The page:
Tantallon Castle is a semi-ruined mid-14th-century fortress located 3 miles east of North Berwick in East Lothian. It sits atop a promontory opposite Bass Rock, looking out onto the Firth of Forth. This castle was the last mediaeval curtain wall castle to be constructed in Scotland.
Historic Environment Scotland is in charge of managing Tantallon Castle, which is accessible to the general public. Visitors can explore the castle’s impressive architecture, enjoy stunning views of Bass Rock and the surrounding coast, and learn about the castle’s fascinating history on self-guided tours.
|1 Apr to 30 Sept:
Daily, 9.30 am to 5 pm. Last entry 4.15 pm
1 Oct 31 Mar:
Daily, 10 am to 4 pm. Last entry 3.15 pm
|Free on-site parking
|01620 892 727
|Gift shop, toilets, bike rack, picnic area, water refill, drinks machine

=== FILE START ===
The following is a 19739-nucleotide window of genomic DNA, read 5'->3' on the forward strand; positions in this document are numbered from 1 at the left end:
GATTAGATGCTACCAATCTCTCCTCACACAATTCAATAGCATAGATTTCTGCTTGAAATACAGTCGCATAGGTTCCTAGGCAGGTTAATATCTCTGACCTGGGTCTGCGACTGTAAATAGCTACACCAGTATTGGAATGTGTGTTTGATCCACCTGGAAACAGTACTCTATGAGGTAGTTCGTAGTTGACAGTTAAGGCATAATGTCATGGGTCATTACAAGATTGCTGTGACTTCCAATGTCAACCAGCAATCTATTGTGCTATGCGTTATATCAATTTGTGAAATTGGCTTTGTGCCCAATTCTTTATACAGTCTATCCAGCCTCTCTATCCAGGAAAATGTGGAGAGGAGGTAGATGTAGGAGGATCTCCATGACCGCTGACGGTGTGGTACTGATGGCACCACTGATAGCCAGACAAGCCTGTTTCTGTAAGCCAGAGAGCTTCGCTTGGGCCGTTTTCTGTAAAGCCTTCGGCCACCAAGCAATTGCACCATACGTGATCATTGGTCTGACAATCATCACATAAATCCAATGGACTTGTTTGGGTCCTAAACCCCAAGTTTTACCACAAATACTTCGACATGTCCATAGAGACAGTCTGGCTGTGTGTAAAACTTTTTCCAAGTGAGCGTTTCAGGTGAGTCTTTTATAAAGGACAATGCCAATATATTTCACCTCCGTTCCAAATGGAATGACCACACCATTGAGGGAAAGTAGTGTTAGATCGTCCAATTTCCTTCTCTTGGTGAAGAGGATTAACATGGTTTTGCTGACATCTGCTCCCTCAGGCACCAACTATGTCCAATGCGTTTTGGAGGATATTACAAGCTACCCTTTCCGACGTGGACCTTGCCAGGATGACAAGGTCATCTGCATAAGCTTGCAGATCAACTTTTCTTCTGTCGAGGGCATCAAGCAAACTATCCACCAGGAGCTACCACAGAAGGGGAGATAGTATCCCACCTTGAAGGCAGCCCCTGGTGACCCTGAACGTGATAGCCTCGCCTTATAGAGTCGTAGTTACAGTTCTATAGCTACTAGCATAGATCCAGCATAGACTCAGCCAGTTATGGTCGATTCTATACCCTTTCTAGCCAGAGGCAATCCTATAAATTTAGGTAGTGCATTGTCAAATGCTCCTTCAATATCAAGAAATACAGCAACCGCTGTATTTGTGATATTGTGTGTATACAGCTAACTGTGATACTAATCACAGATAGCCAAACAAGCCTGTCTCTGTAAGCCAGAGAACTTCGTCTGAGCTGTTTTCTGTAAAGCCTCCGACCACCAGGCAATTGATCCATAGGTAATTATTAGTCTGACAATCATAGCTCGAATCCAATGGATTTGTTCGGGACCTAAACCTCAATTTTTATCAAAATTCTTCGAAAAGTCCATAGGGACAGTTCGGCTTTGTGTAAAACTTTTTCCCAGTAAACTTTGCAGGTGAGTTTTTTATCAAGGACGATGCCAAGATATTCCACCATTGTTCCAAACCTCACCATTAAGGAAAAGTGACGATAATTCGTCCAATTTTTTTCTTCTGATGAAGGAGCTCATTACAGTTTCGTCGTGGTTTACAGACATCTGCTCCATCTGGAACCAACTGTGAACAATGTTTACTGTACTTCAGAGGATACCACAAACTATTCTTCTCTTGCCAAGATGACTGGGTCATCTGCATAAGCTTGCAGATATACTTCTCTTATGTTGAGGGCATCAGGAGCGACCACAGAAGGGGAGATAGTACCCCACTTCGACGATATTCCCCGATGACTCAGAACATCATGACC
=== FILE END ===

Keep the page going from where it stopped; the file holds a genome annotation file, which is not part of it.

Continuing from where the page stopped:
Tantallon Castle, located in East Lothian, is a semi-ruined mid-14th-century fortress that’s renowned for its formidable red sandstone walls overlooking the Firth of Forth. Once the stronghold of the Douglas family, this castle offers visitors a glimpse into Scotland’s medieval history alongside magnificent coastal views and dramatic ruins.
Visitors to the coastal town of North Berwick can explore one of the finest mediaeval fortifications in Scotland by heading south along the coastline for 3 miles, where they’ll find Tantallon Castle. Despite the fact that the castle is essentially in ruins, Historic Environment Scotland (HES) has set up walkways that allow visitors to explore the castle while reading information panels that explain its fascinating history.
There are lots of reasons to visit Tantallon Castle, with the view from the top of the castle walls probably being the highlight, but there are a couple of other points of interest that are worth mentioning. First, it’s home to the last fortified curtain wall built in Scotland. Second, a nearby sandstone outcrop forms the smallest harbour in the country, so if you like exploring unusual places, Tantallon Castle is definitely worth a visit.